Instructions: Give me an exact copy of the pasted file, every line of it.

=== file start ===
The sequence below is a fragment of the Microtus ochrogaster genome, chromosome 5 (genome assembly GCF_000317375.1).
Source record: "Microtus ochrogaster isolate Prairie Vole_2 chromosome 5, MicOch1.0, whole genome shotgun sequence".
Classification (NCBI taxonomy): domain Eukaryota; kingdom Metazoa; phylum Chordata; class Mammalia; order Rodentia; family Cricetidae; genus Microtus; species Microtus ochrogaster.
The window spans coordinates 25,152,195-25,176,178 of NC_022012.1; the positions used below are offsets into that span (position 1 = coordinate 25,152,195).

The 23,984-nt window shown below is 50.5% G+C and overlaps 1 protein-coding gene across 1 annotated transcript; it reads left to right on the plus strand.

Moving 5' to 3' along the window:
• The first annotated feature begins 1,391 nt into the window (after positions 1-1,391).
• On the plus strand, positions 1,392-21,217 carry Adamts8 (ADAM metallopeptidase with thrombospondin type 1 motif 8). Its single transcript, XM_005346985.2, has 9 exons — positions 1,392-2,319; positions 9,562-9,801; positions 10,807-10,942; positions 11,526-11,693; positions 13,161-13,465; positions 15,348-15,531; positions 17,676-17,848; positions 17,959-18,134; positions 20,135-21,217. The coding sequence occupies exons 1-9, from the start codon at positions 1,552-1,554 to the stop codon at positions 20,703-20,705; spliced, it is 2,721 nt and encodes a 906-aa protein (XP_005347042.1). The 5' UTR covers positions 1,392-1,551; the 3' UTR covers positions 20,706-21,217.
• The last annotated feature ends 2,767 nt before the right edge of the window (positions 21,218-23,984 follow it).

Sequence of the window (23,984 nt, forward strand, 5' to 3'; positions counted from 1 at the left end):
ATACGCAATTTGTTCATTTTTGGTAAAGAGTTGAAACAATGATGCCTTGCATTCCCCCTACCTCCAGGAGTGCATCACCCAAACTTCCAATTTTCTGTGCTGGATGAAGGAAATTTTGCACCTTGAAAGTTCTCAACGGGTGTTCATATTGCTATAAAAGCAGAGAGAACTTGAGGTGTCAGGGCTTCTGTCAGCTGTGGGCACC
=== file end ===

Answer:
The sequence below is a fragment of the Microtus ochrogaster genome, chromosome 5 (genome assembly GCF_000317375.1).
Source record: "Microtus ochrogaster isolate Prairie Vole_2 chromosome 5, MicOch1.0, whole genome shotgun sequence".
Classification (NCBI taxonomy): domain Eukaryota; kingdom Metazoa; phylum Chordata; class Mammalia; order Rodentia; family Cricetidae; genus Microtus; species Microtus ochrogaster.
The window spans coordinates 25,152,195-25,176,178 of NC_022012.1; the positions used below are offsets into that span (position 1 = coordinate 25,152,195).

The 23,984-nt window shown below is 50.5% G+C and overlaps 1 protein-coding gene across 1 annotated transcript; it reads left to right on the plus strand.

Moving 5' to 3' along the window:
• The first annotated feature begins 1,391 nt into the window (after positions 1-1,391).
• On the plus strand, positions 1,392-21,217 carry Adamts8 (ADAM metallopeptidase with thrombospondin type 1 motif 8). Its single transcript, XM_005346985.2, has 9 exons — positions 1,392-2,319; positions 9,562-9,801; positions 10,807-10,942; positions 11,526-11,693; positions 13,161-13,465; positions 15,348-15,531; positions 17,676-17,848; positions 17,959-18,134; positions 20,135-21,217. The coding sequence occupies exons 1-9, from the start codon at positions 1,552-1,554 to the stop codon at positions 20,703-20,705; spliced, it is 2,721 nt and encodes a 906-aa protein (XP_005347042.1). The 5' UTR covers positions 1,392-1,551; the 3' UTR covers positions 20,706-21,217.
• The last annotated feature ends 2,767 nt before the right edge of the window (positions 21,218-23,984 follow it).

Sequence of the window (23,984 nt, forward strand, 5' to 3'; positions counted from 1 at the left end):
ATACGCAATTTGTTCATTTTTGGTAAAGAGTTGAAACAATGATGCCTTGCATTCCCCCTACCTCCAGGAGTGCATCACCCAAACTTCCAATTTTCTGTGCTGGATGAAGGAAATTTTGCACCTTGAAAGTTCTCAACGGGTGTTCATATTGCTATAAAAGCAGAGAGAACTTGAGGTGTCAGGGCTTCTGTCAGCTGTGGGCACC